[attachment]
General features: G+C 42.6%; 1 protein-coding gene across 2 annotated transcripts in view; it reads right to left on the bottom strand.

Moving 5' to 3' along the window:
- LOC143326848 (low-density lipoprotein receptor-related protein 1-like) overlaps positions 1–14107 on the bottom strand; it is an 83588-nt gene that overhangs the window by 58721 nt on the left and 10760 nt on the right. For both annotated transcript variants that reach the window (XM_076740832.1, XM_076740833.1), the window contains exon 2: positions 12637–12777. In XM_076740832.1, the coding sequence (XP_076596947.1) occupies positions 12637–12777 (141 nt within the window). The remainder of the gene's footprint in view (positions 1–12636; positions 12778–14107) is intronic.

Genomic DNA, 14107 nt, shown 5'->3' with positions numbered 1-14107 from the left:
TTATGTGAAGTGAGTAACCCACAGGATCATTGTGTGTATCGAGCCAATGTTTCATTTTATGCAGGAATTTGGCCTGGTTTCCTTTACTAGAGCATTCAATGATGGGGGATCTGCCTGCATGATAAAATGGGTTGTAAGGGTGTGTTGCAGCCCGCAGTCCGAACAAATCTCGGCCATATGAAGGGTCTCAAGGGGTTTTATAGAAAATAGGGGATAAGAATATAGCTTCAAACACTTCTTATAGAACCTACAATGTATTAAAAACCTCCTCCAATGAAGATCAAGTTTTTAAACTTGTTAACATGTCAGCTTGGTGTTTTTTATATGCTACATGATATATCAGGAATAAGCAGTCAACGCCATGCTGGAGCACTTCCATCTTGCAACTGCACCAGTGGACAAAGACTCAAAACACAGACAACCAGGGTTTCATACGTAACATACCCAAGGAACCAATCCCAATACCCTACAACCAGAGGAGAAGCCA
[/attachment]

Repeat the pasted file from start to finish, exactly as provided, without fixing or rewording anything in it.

General features: G+C 42.6%; 1 protein-coding gene across 2 annotated transcripts in view; it reads right to left on the bottom strand.

Moving 5' to 3' along the window:
- LOC143326848 (low-density lipoprotein receptor-related protein 1-like) overlaps positions 1–14107 on the bottom strand; it is an 83588-nt gene that overhangs the window by 58721 nt on the left and 10760 nt on the right. For both annotated transcript variants that reach the window (XM_076740832.1, XM_076740833.1), the window contains exon 2: positions 12637–12777. In XM_076740832.1, the coding sequence (XP_076596947.1) occupies positions 12637–12777 (141 nt within the window). The remainder of the gene's footprint in view (positions 1–12636; positions 12778–14107) is intronic.

Genomic DNA, 14107 nt, shown 5'->3' with positions numbered 1-14107 from the left:
TTATGTGAAGTGAGTAACCCACAGGATCATTGTGTGTATCGAGCCAATGTTTCATTTTATGCAGGAATTTGGCCTGGTTTCCTTTACTAGAGCATTCAATGATGGGGGATCTGCCTGCATGATAAAATGGGTTGTAAGGGTGTGTTGCAGCCCGCAGTCCGAACAAATCTCGGCCATATGAAGGGTCTCAAGGGGTTTTATAGAAAATAGGGGATAAGAATATAGCTTCAAACACTTCTTATAGAACCTACAATGTATTAAAAACCTCCTCCAATGAAGATCAAGTTTTTAAACTTGTTAACATGTCAGCTTGGTGTTTTTTATATGCTACATGATATATCAGGAATAAGCAGTCAACGCCATGCTGGAGCACTTCCATCTTGCAACTGCACCAGTGGACAAAGACTCAAAACACAGACAACCAGGGTTTCATACGTAACATACCCAAGGAACCAATCCCAATACCCTACAACCAGAGGAGAAGCCA